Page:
Testing Compatibility on the Web

Eugene Tkachenko

It’s hard to imagine full testing of a software product without testing its compatibility. Of course, there are exceptions, such as embedded solutions, but since most projects in outsourcing, which we are working in, have a web part, we can consider life without compatibility totally impossible.

Why impossible? Because, to our regret and to the joy of end users, the latter have a certain choice of environments where they can use our solution. And these environments, just like people, see the world around a little differently. Where one kind of environment will interact with our product easily, another kind might respond inadequately.

For us developers there are only two ways to ensure quality under these circumstances: either we seize the world and force everyone to use one single environment or we adapt to the tastes of the public. The second option is usually more preferable, since a working ideology or a powerful army to start the seizure are hardly ever at hand.

This article will consider an example approach to organization of manual compatibility testing of a web product.

This is not a call to action, but rather a number of ideas to help you remember important things and to arrange your thoughts (but there is no guarantee).

«Chicken’s no bird, release without compatibility testing doesn't work»

Country lore

«PM in dear to me, but dearer still is the truth»


Where to test

It’s great when the customers know what they want and from the very beginning give a full list of detailed requirements, including non-functional, where they describe the wishes as to the compatibility. In this case, there is nothing to think about – you go ahead and do the testing. However, more common are the projects where we have to decide on the scope ourselves and then reason the proposed scope to the customer. How can we do it?

  1. Remember where our target audience lives.
  2. Go to http://gs.statcounter.com/ site and examine the statistics for the countries we need. There are two options here:
  • we know that all users are found within one or two ethnically/economically related countries, as it is often the case with some nation-oriented products, like payment systems, that are in demand only in the customer's homeland. Then we look up statistics for the country in question and draw up the scope;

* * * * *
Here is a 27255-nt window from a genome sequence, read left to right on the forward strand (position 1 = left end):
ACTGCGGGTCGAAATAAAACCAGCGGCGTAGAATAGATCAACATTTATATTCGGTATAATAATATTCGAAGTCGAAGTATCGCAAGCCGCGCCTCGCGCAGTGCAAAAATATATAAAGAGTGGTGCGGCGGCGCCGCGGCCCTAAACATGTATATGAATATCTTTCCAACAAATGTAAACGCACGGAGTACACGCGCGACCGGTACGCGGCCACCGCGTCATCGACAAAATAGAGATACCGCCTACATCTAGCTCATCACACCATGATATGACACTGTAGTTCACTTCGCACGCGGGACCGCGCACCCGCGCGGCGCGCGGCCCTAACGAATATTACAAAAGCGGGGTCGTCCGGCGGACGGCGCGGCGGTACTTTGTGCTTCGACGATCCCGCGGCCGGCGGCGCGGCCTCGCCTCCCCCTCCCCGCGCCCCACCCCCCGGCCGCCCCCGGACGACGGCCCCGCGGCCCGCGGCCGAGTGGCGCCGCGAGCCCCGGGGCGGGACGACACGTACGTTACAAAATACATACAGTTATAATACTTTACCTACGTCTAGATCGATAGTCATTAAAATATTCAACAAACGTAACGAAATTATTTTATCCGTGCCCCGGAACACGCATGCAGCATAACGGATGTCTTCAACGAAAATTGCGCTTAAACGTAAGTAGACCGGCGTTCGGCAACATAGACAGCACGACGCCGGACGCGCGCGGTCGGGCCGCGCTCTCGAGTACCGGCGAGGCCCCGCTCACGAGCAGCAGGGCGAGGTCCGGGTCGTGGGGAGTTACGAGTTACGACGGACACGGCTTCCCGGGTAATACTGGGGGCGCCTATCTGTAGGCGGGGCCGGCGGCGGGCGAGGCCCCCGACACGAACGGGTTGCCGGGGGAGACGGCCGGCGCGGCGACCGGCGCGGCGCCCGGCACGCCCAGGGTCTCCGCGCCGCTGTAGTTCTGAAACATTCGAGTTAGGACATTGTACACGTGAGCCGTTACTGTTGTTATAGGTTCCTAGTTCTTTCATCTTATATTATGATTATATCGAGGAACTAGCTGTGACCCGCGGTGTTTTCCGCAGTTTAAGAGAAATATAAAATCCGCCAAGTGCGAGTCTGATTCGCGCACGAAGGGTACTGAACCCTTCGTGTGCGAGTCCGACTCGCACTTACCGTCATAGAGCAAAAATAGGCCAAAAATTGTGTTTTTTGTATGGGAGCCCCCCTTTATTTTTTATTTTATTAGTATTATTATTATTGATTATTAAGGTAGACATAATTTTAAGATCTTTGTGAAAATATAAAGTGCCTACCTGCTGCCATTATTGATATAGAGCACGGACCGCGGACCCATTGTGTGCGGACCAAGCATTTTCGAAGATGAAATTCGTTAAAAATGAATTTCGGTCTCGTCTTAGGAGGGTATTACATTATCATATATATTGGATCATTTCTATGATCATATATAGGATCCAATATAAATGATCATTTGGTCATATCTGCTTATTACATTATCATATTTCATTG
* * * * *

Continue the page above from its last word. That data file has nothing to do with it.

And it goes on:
• users live in several countries or throughout the world – in this case it’s necessary to look at the worldwide statistics or statistics for a specific region where these countries are located. We need to determine what combinations of “browser-OS-platform” are the most popular. Unfortunately, the graph cannot show a combination of several parameters at a time, so you will have to look up statistics for specific parameters and draw up the scope based on that.

In this task, statistics is useful for us only if it’s up-to-date. We don’t need data from times long gone – it’s enough to study numbers for the past year. It’s also worse to consider trends – if a certain browser has gained popularity over the last year, and this growth can be described as linear, it can be placed into a group with a higher priority (see the next point for priorities).

  1. At this point, we could make up a list of environments and settle with it happily. But there is another option – to divide this list into groups according to their priorities. Why divide browsers based on priorities? There may be a lot of them; they can be more or less equally popular. We must understand where to start, what to pay more attention to, when to finish, and what can be omitted from the scope whatsoever in case of lack of time.

Before sorting environments according to priorities, we must first understand what ranges of popularity percentage correspond to each priority. As a rule, three priorities are used: P1, P2, and P3.

  • P1 – environments without which there can be no release at all. We pay most attention to them, and we perform functional testing in one of them before proceeding to compatibility.
  • P2 – something in between P1 and P3. Yes, they are still important for the full compatibility, but they are not as important as P1, because they are used by fewer people.
  • P3 – these are the environments, which can be omitted in case of lack of time. They are good to have for negotiations with the customer.

It’s not that simple with the bottom boundary for P3 – we can make it standard 5% and leave out browsers with popularity below this 5% threshold. However, there may be the following situations:

  • there may be 20 browsers, each with a popularity of about 5%;
  • the target audience might live in, say, China, where 5% is like 200% for Sweden.
  • Therefore, I recommend determining ranges and boundaries for each case separately, taking into account the demography and the big picture of popularity.
  1. We distribute browsers into groups based on priorities. At this stage, P1 can include some random browser as the customer’s special wish. For example, the product under development is a product, which the customer can sell further (White label solution). And potential buyers’ tastes as for environments are very different from the average in the country – for example, some may be using Apple devices only, while others may be loyal to Android and Windows. In this case, you need to forget the dry statistics and listen to what the money talks.